The PI, which has been shown as being a highly sensitive indicator of suboptimal conditions [43], showed limited sensitivity to the non-zero IRIN on oligotrophic mineral soil (Figure 4), likely due to stronger constraints of photosynthesis [5,24]. The CHL was more sensitive to IRIN than PI and Fv/F0 (Figure 4D,G,J), suggesting that under harsher conditions the CHL was constrained for optimization of the photosynthetic performance in the long term [38,41,58]. Still, on mesotrophic mineral soil, PI and Fv/F0 were more sensitive to IRIN than CHL (Figure 4), indicating the plasticity of the regulatory mechanisms under more productive conditions [36,41,43,59].
Similarly to relative height increment (Figure 2), the highest photosynthetic activity, as shown by PI and Fv/F0, occurred under intermediate IRIN on mineral soil and under the lowest IRIN on peat (Figure 4D–I), implying that under moderate water deficit photosynthesis is optimized to avoid oxidative stress, as well as carbon starvation [24]. Such optimization was particularly evident on oligotrophic mineral soil, where CHL was increased, likely to counteract increasing water deficit [35,58]. On peat soil, a similar effect was observed at the beginning of the experiment, yet IRIN had a positive influence on photosynthetic performance (Figure 4) towards the end of the experiment as water deficit increased (Figure 1), implying that the slowed drying out of peat soil apparently provided more time for seedings to adjust to water deficit [37].
Irrespective of soil and IRIN, PI and Fv/F0 showed rapid and successful recovery of photosynthetic activity, which ultimately reached initial levels (Figure 4), implying the high plasticity and sustainability of the studied Norway spruce to water deficit [18,25,59]. This, apparently, was gained at the cost of growth [12,16] and adjusted physiological performance [5,24,57]. Accordingly, this enabled the seedlings to restore lignification of xylem and nutrient reserves, likely minimizing the impact of drought on the following growth [14,15]. The recovery of seedlings after the rewatering in August 20, however, was best evidenced by Fv/F0, and PI (Figure 4D–I), suggesting immediacy, and hence relevance of the first. In contrast, the reaction of CHL in response to rewatering was not observed, as a longer time and additional nutrients are necessary for plants to adjust their photosynthetic apparatus [58].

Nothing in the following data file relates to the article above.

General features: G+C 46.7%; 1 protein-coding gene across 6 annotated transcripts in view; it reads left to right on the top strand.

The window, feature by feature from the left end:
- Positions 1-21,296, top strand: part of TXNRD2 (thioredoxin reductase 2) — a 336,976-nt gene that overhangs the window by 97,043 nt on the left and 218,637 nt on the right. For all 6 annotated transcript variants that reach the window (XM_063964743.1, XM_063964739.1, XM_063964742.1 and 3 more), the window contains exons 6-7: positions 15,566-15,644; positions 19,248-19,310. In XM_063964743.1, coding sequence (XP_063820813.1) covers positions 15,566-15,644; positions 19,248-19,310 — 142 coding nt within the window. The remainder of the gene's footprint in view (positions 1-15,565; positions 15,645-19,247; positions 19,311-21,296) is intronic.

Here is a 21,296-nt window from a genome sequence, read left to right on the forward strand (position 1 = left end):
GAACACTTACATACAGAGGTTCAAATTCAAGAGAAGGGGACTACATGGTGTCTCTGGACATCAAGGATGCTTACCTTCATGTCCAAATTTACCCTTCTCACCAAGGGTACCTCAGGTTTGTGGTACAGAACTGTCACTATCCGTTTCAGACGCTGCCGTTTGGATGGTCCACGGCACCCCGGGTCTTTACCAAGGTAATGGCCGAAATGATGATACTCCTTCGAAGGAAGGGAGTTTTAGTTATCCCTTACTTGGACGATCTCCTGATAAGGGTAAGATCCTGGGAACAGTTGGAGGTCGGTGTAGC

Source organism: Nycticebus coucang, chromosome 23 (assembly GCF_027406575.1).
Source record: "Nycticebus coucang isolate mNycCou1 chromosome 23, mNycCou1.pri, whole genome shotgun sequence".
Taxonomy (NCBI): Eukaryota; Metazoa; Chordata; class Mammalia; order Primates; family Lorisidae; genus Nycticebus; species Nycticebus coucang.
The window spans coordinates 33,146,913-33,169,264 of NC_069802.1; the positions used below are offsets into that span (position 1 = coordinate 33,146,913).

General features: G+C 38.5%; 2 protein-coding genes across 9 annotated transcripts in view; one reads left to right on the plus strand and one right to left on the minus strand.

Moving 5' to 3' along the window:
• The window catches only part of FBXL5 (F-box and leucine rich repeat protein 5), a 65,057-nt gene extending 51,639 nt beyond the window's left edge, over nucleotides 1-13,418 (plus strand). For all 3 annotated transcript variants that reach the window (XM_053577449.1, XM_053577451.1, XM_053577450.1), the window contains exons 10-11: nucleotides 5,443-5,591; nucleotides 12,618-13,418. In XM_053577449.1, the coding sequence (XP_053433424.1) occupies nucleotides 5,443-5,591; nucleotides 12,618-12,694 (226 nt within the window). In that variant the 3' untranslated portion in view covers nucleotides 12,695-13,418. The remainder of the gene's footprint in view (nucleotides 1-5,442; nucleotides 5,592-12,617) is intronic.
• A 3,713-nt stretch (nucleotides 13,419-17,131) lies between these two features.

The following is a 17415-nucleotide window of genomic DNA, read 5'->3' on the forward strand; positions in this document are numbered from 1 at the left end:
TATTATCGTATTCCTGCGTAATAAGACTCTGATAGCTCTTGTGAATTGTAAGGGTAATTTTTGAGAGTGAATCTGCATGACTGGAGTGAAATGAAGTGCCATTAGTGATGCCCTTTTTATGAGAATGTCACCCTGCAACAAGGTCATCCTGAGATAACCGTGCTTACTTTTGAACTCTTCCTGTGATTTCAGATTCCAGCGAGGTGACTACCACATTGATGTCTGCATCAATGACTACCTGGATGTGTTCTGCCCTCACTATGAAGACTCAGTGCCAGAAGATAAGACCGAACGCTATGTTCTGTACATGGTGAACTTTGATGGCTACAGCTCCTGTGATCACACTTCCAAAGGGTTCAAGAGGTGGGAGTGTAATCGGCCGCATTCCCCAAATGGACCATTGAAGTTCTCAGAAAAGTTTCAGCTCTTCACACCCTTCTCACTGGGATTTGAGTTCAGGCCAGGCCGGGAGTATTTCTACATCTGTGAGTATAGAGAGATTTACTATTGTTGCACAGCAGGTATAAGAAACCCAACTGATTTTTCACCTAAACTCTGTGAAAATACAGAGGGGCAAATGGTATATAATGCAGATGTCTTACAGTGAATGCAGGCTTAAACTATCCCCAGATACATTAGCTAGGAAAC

The complexity of the responses of fluorescence proxies to IRIN and soil, however, imply reduced efficiency for remote sensing purposes, as additional site factors have to be accounted for [29,31,34]. Still, the physiology of trees is influenced by their size/age [13], implying that changes in such reactions of trees are expected. Also, the mortality of Norway spruce following droughts is often caused by secondary biotic agents (e.g., pests), which take advantage of weakened trees [21,22], implying age/size-related changes in the susceptibility of trees. A wider provenance-wise comparison might also provide better insight in the genetic specialization of tree populations within the region.

5. Conclusions

Norway spruce seedlings from the eastern Baltic provenance region showed high adaptability to drought in the second part of the growing period, as evidenced by highly plastic responses regarding growth and photosynthetic activity, thus suggesting fitness to projected climatic conditions. Nevertheless, the plasticity of the responses was modulated by soil, implying the importance of the edaphic conditions for the sustainability of the early growth of Norway spruce under acceleratingly changing climate. Accordingly, considering the projected intensification of soil water deficit in summer, peat soils, which have the highest water-bearing capacity, appear advantageous for Norway spruce, while on mineral soils, trees are susceptible to water deficit. Such relationships, however, might shift as trees age due to size-dependant changes in physiological processes. The efficiency of the chlorophyll fluorescence proxies for early warming of drought-related damages of young Norway spruce appears limited due to the complexity of responses to water deficit across the fertility gradient and plastic regulation of photosynthesis. Nevertheless, Fv/F0, and PI can provide early warming of severe damage. Although growth reduction appeared more sensitive, it is relative, and hence difficult to assess in field conditions.

Author Contributions